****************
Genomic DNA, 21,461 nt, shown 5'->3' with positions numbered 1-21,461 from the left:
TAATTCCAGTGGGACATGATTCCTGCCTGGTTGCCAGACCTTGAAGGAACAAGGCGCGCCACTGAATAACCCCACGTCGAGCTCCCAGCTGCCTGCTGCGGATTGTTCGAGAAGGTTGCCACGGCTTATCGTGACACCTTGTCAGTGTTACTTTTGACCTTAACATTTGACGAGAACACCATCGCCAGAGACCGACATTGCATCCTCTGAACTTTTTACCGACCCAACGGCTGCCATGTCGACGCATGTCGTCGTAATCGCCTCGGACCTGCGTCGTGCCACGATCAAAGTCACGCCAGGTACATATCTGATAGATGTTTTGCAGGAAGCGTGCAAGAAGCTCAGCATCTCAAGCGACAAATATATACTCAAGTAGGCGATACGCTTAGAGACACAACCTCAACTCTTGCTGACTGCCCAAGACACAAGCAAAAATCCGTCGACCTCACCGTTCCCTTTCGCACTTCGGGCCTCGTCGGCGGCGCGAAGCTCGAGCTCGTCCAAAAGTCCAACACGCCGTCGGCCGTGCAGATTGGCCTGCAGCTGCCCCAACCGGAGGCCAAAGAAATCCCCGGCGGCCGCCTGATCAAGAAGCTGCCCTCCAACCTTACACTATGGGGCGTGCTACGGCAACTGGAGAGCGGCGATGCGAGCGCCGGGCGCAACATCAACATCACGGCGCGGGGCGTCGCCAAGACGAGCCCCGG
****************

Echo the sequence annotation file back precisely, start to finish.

Genomic DNA, 21,461 nt, shown 5'->3' with positions numbered 1-21,461 from the left:
TAATTCCAGTGGGACATGATTCCTGCCTGGTTGCCAGACCTTGAAGGAACAAGGCGCGCCACTGAATAACCCCACGTCGAGCTCCCAGCTGCCTGCTGCGGATTGTTCGAGAAGGTTGCCACGGCTTATCGTGACACCTTGTCAGTGTTACTTTTGACCTTAACATTTGACGAGAACACCATCGCCAGAGACCGACATTGCATCCTCTGAACTTTTTACCGACCCAACGGCTGCCATGTCGACGCATGTCGTCGTAATCGCCTCGGACCTGCGTCGTGCCACGATCAAAGTCACGCCAGGTACATATCTGATAGATGTTTTGCAGGAAGCGTGCAAGAAGCTCAGCATCTCAAGCGACAAATATATACTCAAGTAGGCGATACGCTTAGAGACACAACCTCAACTCTTGCTGACTGCCCAAGACACAAGCAAAAATCCGTCGACCTCACCGTTCCCTTTCGCACTTCGGGCCTCGTCGGCGGCGCGAAGCTCGAGCTCGTCCAAAAGTCCAACACGCCGTCGGCCGTGCAGATTGGCCTGCAGCTGCCCCAACCGGAGGCCAAAGAAATCCCCGGCGGCCGCCTGATCAAGAAGCTGCCCTCCAACCTTACACTATGGGGCGTGCTACGGCAACTGGAGAGCGGCGATGCGAGCGCCGGGCGCAACATCAACATCACGGCGCGGGGCGTCGCCAAGACGAGCCCCGG